direct concern to the prosecution of the war. One of these fields
which I was under specific instructions to cover, from the very begin-
ning of my assignment, was intelligence concerning the Chinese
I served as consultant to headquarters staff sections requiring back-
ground information relative to the highly complex Chinese political
scene in which we had to operate. I assisted in liaison with the
Embassy, with other American agencies, and with Chinese individuals
In accordance with General Stilwell's wishes, I maintained close
relations with the rej^resentatives in China of the American press
to the end that the public interest would be served by intelligent
understanding of the situation as it affected and influenced the war
effort in China.
As the war progressed into 1944, several developments in China
reached a point which could not but cause concern to the American
commander and the American Government. Without minimizing the
7 years of war, hardship, and isolation which China had undergone,
the situation in that part of the country controlled by the Central
Government showed signs of such deterioration — caused in consider-
able part by misgovernment — that its continued ability effectively to
oppose the Japanese was clearly in doubt. This was a matter of im-
mediate concern because of the series of determined Japanese cam-
paigns commencing in April 1944 to seal off eastern China and seize
our advanced air bases.
At the same time, the Chinese Communists, by astute use of united-
front tactics and by mastery of guerrilla w^arfare suited to Chinese
rural conditions and their own limited resources, were rapidly ex-
panding their areas of control behind the Japanese lines. Their suc-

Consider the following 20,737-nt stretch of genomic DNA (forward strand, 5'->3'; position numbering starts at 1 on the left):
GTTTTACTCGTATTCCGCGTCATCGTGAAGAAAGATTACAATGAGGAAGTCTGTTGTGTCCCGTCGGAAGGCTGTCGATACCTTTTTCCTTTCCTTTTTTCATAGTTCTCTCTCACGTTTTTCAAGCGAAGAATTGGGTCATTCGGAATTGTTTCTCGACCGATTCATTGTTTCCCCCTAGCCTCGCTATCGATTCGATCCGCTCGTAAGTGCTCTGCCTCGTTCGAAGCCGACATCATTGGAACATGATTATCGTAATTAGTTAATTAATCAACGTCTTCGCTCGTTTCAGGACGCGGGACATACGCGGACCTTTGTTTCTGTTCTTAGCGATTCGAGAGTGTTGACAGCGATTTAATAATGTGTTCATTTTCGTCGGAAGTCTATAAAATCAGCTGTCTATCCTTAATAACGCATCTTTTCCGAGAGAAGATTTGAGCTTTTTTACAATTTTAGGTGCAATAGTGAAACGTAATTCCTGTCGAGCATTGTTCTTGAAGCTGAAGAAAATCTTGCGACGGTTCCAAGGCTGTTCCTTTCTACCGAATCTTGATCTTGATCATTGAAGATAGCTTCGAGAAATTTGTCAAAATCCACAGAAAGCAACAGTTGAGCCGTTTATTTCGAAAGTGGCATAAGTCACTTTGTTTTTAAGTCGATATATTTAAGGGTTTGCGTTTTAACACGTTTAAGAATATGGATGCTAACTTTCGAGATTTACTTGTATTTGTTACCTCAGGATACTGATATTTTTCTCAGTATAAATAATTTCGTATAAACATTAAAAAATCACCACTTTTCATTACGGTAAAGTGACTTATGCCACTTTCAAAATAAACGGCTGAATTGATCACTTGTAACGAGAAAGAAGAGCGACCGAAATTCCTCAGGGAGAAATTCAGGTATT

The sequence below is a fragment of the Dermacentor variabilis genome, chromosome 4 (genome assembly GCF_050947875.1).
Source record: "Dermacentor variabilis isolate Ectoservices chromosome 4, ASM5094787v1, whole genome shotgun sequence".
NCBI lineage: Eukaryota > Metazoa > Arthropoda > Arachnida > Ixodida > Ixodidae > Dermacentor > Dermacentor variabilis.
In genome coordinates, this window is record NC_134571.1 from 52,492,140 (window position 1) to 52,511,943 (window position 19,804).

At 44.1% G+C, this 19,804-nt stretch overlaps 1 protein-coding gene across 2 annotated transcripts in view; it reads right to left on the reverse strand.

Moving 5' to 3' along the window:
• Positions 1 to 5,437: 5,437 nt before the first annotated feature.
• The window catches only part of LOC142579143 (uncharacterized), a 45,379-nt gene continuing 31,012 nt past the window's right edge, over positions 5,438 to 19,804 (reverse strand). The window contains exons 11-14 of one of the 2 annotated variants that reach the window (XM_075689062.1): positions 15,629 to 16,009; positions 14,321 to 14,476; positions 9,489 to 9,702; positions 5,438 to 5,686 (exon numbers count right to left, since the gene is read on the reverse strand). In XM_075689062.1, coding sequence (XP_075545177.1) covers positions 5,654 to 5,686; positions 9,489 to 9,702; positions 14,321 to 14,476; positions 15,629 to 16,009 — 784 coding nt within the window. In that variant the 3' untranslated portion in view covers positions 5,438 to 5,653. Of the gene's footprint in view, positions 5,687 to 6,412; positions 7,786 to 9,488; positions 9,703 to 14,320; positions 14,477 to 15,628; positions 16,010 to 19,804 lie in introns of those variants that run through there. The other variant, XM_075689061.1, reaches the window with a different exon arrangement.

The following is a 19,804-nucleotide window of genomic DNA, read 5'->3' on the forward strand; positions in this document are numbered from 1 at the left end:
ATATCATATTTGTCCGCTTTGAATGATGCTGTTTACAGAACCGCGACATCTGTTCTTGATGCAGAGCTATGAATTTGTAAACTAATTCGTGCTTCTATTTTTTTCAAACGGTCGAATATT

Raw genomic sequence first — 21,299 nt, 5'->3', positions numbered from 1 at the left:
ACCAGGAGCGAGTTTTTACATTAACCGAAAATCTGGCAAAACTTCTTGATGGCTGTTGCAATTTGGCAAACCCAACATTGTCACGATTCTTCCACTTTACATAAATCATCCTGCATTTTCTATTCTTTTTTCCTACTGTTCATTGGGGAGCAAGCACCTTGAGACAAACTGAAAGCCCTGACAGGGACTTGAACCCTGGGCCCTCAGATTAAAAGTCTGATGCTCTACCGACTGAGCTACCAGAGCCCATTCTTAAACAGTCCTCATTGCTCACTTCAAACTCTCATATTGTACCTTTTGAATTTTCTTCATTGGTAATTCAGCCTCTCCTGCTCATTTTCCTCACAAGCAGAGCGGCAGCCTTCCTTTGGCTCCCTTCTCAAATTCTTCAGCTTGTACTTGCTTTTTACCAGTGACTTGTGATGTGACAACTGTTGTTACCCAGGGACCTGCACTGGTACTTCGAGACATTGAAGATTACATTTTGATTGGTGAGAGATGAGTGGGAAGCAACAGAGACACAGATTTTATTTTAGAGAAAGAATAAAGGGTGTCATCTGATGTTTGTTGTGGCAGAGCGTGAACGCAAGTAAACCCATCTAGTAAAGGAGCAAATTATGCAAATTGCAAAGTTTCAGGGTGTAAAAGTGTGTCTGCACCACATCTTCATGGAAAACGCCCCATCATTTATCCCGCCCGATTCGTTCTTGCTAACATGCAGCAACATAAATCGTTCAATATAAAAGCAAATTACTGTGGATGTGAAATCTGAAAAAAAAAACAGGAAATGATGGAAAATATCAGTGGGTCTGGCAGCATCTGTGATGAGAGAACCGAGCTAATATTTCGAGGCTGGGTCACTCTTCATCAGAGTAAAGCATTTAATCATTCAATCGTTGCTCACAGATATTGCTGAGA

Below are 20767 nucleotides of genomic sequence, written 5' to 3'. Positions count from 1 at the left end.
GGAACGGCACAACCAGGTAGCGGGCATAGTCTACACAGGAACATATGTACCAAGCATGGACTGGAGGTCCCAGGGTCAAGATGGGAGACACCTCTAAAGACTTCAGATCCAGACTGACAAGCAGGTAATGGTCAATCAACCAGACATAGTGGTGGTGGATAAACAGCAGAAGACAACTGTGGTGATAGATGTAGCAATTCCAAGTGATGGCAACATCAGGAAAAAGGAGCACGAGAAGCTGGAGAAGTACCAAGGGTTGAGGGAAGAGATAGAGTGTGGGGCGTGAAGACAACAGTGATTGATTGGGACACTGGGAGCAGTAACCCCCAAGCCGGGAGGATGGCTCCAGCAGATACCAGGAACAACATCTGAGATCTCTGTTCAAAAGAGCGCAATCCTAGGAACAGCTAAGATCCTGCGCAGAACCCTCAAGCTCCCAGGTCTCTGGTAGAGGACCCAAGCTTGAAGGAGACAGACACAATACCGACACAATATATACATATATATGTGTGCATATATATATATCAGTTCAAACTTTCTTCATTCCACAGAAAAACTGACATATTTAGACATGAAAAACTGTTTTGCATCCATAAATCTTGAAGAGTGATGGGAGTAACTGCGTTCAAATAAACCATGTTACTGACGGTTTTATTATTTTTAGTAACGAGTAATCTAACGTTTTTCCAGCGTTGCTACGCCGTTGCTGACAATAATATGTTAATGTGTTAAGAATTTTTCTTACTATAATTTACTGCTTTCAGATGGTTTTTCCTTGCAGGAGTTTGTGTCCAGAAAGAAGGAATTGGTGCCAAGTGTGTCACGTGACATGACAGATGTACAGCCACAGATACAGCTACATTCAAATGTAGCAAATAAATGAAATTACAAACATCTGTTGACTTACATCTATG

cess in this difficult type of warfare and their ability to outcompete
and exclude the Central Government from any important power in
these areas was a clear indication that they were becoming the more
dynamic force in China.
Unfortunately for the war, tension between the two parties mounted
as the Central Government became more concerned over the growing
streng-th of the Communists. A considerable part of its best forces
were diverted to maintaining a rigid blockade of the Communist
areas. The threat of these forces impelled a lialancing innnobilization
of Communist forces. Far from there being cooperation, neither
STATE DEPARTMENT EMPLOYEE LOYALTY INVESTIGATrOX 1263
Cliinese army was willing to exert its maximum effort against the
The areas of Connnunist control were becoming increasingly im-
]>ortant to American military oi)erations. They adjoined the principal
Japanese continental base of Manchuria, lay along much of the China
seacoast, straddled the Japanese land connnunication lines (now vital
to the Japanese because of the success of our attacks on their shipping) ,
and were close to the })rincipal Japanese concentrations in China.
Furthermore, the expansion of our air operations and the use of bases
in v.-est China for the initial B-29 strikes at Japan and JManchnriu
meant that we would be operating over hundreds of miles of Commu-
nist-controlled territory. In addition to order-of-battle and other
intelligence regarding Japanese dispositions and defenses in north
China, it also became vital therefore to set up facilities such as weather
reporting and rescue of ground crews. Exj)erience had demonstrated
the inability of the Central Government adequately to provide these
services where the Communist areas w^ere concerned. American mili-
tar}'^ requirements dictated the need for direct American access to
the Comnnuiist areas.
Under Army instructions I assisted in the negotiations which were
finally successful in June 1944, in obtaining Central Government per-
mission for United States Army intelligence teams to enter the Com-
munist area. And after consultation with and approval of the Em-
bassy and the Department of State, I was ordered by the Army to
proceed with the first group to the Communist base at Yenan for the
purpose of collecting political intelligence regarding the Chinese